Related patents were taken out in England by Gowin Knight in 1760 and Edward Beran on 11 December 1769, but Venetian blinds were known to the French long before then. In 1761, St. Peter's Church, Philadelphia had such blinds.
In the late 19th and early 20th centuries, Venetian blinds were widely adopted in office buildings to regulate light and air. A large modern complex in the US that adopted Venetian blinds was Rockefeller Centre's RCA Building (better known as the Radio City building) in New York City, completed in the 1930s. One of the largest orders for Venetian blinds ever placed was to the Burlington Venetian Blind Co., of Burlington, Vermont, which supplied blinds for the windows of the Empire State Building in New York City.
Vertical blinds are available in flat plastic (PVC), fabric, embossed PVC, faux wood materials, metal, wood and also S-curved slats.
Stationary vertical blinds are hung in the doorways of some homes and businesses which generally leave the door open. Movement of the blind may signal a change in air flow, or someone entering the doorway. More commonly however, these vertical blinds are made of thick plastic. In the cold rooms of food businesses, this slows the heat leakage into the cold room. In warmer climates, vertical blinds discourage flies and some other insects from entering the building.
Roman blinds can be purchased with a blackout lining on the back to fully block out sunlight.
Unlike other blinds such as roller, vertical, and Venetian blinds, Romans offer no option to protect against high temperatures or moisture, making them unsuitable for bathrooms.
Blinds can be made in a variety of materials, some expensive, and some less so. Cheaper blinds are usually made in vinyl, polyester, aluminium, or PVC. These are inexpensive materials that are all easily accessible and durable at the same time.
A window blind is a means of screening a window, achieving similar results to those obtained by fitting curtains. Blinds are typically the same width and height as the window itself or slightly wider and taller—depending on whether they are fixed inside (Recess) or outside (Facefix) the window's reveal (i.e. the wall recess within which the window itself is fixed).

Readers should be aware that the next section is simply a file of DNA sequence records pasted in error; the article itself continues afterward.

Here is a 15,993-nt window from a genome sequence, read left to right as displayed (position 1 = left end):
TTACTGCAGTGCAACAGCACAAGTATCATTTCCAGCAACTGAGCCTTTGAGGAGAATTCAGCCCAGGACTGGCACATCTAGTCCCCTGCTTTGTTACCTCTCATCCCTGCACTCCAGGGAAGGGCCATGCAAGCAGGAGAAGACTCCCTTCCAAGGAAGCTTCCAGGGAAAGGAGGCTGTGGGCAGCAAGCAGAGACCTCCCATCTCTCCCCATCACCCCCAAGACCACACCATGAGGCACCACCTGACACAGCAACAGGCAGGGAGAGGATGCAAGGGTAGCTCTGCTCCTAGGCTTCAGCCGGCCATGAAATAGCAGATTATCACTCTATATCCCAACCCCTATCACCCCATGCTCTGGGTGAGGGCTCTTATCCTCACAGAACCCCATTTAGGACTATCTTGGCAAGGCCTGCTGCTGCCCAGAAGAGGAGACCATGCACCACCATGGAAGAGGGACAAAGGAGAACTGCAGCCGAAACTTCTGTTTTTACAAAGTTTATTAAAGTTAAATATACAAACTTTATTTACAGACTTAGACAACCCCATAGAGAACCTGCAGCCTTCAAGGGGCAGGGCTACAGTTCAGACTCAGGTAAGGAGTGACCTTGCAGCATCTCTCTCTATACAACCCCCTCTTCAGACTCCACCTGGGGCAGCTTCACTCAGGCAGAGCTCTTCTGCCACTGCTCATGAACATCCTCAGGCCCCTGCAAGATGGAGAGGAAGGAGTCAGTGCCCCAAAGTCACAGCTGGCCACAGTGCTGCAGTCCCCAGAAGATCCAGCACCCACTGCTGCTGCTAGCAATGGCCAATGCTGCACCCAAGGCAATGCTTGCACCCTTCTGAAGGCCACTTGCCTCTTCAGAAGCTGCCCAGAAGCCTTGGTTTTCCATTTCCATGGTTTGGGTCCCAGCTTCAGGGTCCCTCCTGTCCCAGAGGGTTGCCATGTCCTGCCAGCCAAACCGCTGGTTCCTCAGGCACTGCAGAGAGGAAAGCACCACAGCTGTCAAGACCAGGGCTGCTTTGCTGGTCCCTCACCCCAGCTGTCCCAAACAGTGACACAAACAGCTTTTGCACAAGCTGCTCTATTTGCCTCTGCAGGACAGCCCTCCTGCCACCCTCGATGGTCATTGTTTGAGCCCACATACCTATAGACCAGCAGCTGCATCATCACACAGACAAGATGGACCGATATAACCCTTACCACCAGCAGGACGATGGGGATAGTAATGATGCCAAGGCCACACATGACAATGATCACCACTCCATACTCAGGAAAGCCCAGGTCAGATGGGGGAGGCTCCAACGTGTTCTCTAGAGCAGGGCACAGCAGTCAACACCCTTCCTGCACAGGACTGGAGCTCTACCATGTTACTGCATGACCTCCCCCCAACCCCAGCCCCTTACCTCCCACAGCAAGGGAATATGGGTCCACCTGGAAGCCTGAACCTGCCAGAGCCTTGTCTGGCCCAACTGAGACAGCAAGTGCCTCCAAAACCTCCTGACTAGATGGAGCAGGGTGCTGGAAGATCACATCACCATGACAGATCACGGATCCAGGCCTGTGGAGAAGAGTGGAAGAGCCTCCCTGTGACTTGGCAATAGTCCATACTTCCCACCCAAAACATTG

Window blinds have varying thermal effects: they can block unwanted heat of the summer sun and they can keep in heat in cold weather. But in both of these applications, they also reduce light to varying degrees, depending on the design. Many kinds of blinds attempt varying balances of privacy and shade. Blinds can be made of a number of different materials and manufactured in a number of different ways. This usually determines the name by which the blind is commonly known.
In Malaysia, an outdoor blind is sometimes called a "chik". The word was carried over from India by the British during the colonial times.
Corded window blinds have strangled over 500 children in the last few decades. Corded horizontal blinds account for 57.5% of all strangulations. Vertical, Draperies, and Roman Shades account for 37.2% of accidental strangulations among children. Recalls of window covering products have not significantly reduced the number of deaths since 1980. Retrofit kits have been used since 1995 to "reduce" the strangulation hazard; however, children have strangled on retrofit kits since 1995. The US CPSC recommends using cordless or cord-free window coverings where children live or visit. For window coverings that use continuous-loop cord systems, like vertical blinds, a wall cord cleat can be used to anchor the cord tightly to the wall and prevent children from having access to the dangling cord loop. Window blinds slats are held together with cords that allow for tilting slats, raising or lowering, and these are potentially dangerous if loose. As an added precaution, cord stops should be installed correctly and adjusted to restrict the movement of inner lift cords.
Some vehicles include or are retrofitted with sun blinds for rear and rear side windows. See also car glass. These blinds are used to protect the vehicle and the passengers from direct sunlight.
Car shades are another common way to protect the vehicle. The shades for the rear and front windows are designed to be unfolded and sit against the window. They can be made of plastic or cardboard. The shades that go on the side windows of a vehicle are usually attached using suction cups or using static cling.
Solid fabric and slat car blinds have given way to cheaper and more flexible, folding wire-framed "dark-stocking" synthetic blinds. These are used where the car owner has not dark-tinted the glass of the car windows enough. or during the day, wishing to have more privacy.
Blind with horizontal slats
For more information re blinds, please click on the following link: http://en.wikipedia.org/wiki/Window_blind